The Value of Mentorship and On-going Relationships, with One Summit Mentor Perry Yee
By Kara Pogue, One Summit Contributor and Team Leader
In our fast-paced, over-scheduled, hectic day-to-day lives, it’s easy to think we’re too busy to make yet another commitment, even if it’s for a good cause. But Mentor Perry Yee made no excuses when he first heard about the opportunity to get involved with One Summit. In fact, he reached out about volunteer opportunities at the same time he and his wife were busy starting their own non-profit organization to benefit children of our nation's fallen military heroes, referred to as Gold Star Children.
Perry and his wife Jamie jumped right into service with One Summit, taking part in the first San Diego-based “Climb for Courage” event in 2017. At Climb for Courage events, pediatric cancer patients and their siblings are matched 1:1 with a U.S. Navy SEAL and guided through a series of rock-climbing challenges and a learning curriculum based on teamwork, goal setting and overcoming adversity. Their experience coupled with the long-lasting relationship formed with their Navy SEAL mentor provides each child with the additional source of strength and encouragement they need in their battle against cancer.
“It’s obviously very easy to get caught up in your own world and things that are happening around you,” says Perry. “And it’s funny, we’re talking about profiles in resilience, and that’s something you learn a lot from these kids. We see it a lot, as well, with our Gold Star Families. These kids have gone through so much trauma and things that kids should not have to go through. You see so much strength and perseverance in them.”
Perry, a veteran Navy SEAL, was first paired as a mentor to a five-year-old boy, Roc, who was fighting cancer at the time. He had such a great experience working with the kids and fellow SEALs that he’s continued serving with One Summit in the years since, volunteering at Climb for Courage events in San Diego, New York, and Boston. He’s had the opportunity to mentor several children along the way.
“You're seeing all of them overcoming the challenge that’s ahead of them, and obviously compared to what they’re going through medically, it might not be very much, but you can just see the drive they have inside them.”
Perry has made efforts to stay in touch with many of his mentees in one form or another, but of all the families he’s met, it is that first match that’s stood the test of time. He’s built a lasting friendship with Roc and his family over the past five years. They’ve met up to watch movies, go skateboarding, and even to celebrate birthdays and other holidays. He was even at the hospital when Roc, who is now cancer-free, was going through one of his final treatments.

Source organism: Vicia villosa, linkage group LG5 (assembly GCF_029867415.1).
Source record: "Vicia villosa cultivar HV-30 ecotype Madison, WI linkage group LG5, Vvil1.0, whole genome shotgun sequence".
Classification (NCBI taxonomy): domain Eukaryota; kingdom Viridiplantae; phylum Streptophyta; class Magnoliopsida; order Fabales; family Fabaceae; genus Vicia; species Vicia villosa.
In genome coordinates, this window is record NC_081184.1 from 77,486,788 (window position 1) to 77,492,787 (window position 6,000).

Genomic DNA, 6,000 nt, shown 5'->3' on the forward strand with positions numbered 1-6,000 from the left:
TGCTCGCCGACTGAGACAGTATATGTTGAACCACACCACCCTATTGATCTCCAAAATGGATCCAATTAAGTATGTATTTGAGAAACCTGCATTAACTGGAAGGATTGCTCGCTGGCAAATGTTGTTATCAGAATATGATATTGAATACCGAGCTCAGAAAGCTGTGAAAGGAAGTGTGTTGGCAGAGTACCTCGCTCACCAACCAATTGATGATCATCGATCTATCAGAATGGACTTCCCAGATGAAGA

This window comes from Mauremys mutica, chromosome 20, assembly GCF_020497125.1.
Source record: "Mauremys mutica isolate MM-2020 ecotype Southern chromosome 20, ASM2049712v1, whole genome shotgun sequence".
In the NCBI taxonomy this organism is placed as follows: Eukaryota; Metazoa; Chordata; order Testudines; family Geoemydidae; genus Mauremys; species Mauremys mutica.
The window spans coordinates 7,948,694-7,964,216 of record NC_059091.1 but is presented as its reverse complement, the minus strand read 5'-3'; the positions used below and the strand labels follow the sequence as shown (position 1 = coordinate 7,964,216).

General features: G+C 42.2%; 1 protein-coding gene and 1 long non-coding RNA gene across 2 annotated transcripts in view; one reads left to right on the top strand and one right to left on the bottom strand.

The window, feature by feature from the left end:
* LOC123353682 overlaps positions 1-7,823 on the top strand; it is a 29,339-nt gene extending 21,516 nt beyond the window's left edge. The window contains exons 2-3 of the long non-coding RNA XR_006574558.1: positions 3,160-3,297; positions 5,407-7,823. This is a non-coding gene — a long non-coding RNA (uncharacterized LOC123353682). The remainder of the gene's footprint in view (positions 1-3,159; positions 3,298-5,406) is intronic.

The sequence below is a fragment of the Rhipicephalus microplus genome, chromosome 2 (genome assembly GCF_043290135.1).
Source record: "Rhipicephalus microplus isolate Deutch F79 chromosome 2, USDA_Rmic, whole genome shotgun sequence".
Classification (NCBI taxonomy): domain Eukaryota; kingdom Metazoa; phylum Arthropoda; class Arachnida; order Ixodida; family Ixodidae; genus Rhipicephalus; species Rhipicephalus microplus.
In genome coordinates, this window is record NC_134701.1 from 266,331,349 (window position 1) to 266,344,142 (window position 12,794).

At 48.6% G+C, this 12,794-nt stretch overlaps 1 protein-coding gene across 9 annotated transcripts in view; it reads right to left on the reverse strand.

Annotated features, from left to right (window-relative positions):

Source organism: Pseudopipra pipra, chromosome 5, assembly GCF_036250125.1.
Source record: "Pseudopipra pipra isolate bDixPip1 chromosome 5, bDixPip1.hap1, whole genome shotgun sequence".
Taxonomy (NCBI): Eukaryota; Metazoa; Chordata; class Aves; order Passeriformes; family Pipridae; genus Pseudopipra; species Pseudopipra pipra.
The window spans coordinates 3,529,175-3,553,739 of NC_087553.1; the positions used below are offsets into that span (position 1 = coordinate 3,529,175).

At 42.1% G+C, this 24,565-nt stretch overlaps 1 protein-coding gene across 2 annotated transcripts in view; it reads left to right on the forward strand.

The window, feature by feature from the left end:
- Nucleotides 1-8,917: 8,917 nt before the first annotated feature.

Continued connection is encouraged for One Summit mentors. Perry has gone above and beyond, partially due to Roc and his family’s proximity to his home, but more so because of his desire to give back to others.
“I love to be able to give back to youth, being able to have that mentorship role,” he says.
Mentorship is a common thread between One Summit and “Active Valor,” the non-profit Perry founded with his wife. Together they run the organizations’ “Valor Adventures,” a program that pairs veterans as ongoing mentors to children of our nation's Gold Star Children. The Veterans and kids participate in specially designed Mission-Based Adventures that develop their creativity, communication skills, confidence levels, problem solving abilities, and most importantly, allow the children to just be kids for the day.
Past Valor Adventures have included mission-based treasure hunts, with land navigation exercises; a very popular Zombie Hunt; and they’re preparing for a laser tag event, which will take place in June. This is the third year the organization has coordinated an event over Father’s Day weekend, bringing some joy into what is likely a very challenging occasion for the Gold Star Families.
“Being a vet myself, there’s really no bigger honor than being there for the family of a fallen brother,” says Perry.
The organization currently serves 41 Gold Star kids that comprise 25 Gold Star families. Once a child is paired with a mentor, that child and mentor stay together for each event they attend. They become friends, and often like family.
Whether talking about Valor Adventures or One Summit, Perry is passionate about mentorship and the power that building sustaining relationships can have for the kids we’re investing in.
“Something you say to them, something you do with them might have the ability to change the trajectory of their life and have an influence on who they are as a person and how they grow,” he says.
“For me, being able to really touch someone’s life like that and have them touch yours, it’s all worth it.”
To learn more about Active Valor, check out their website.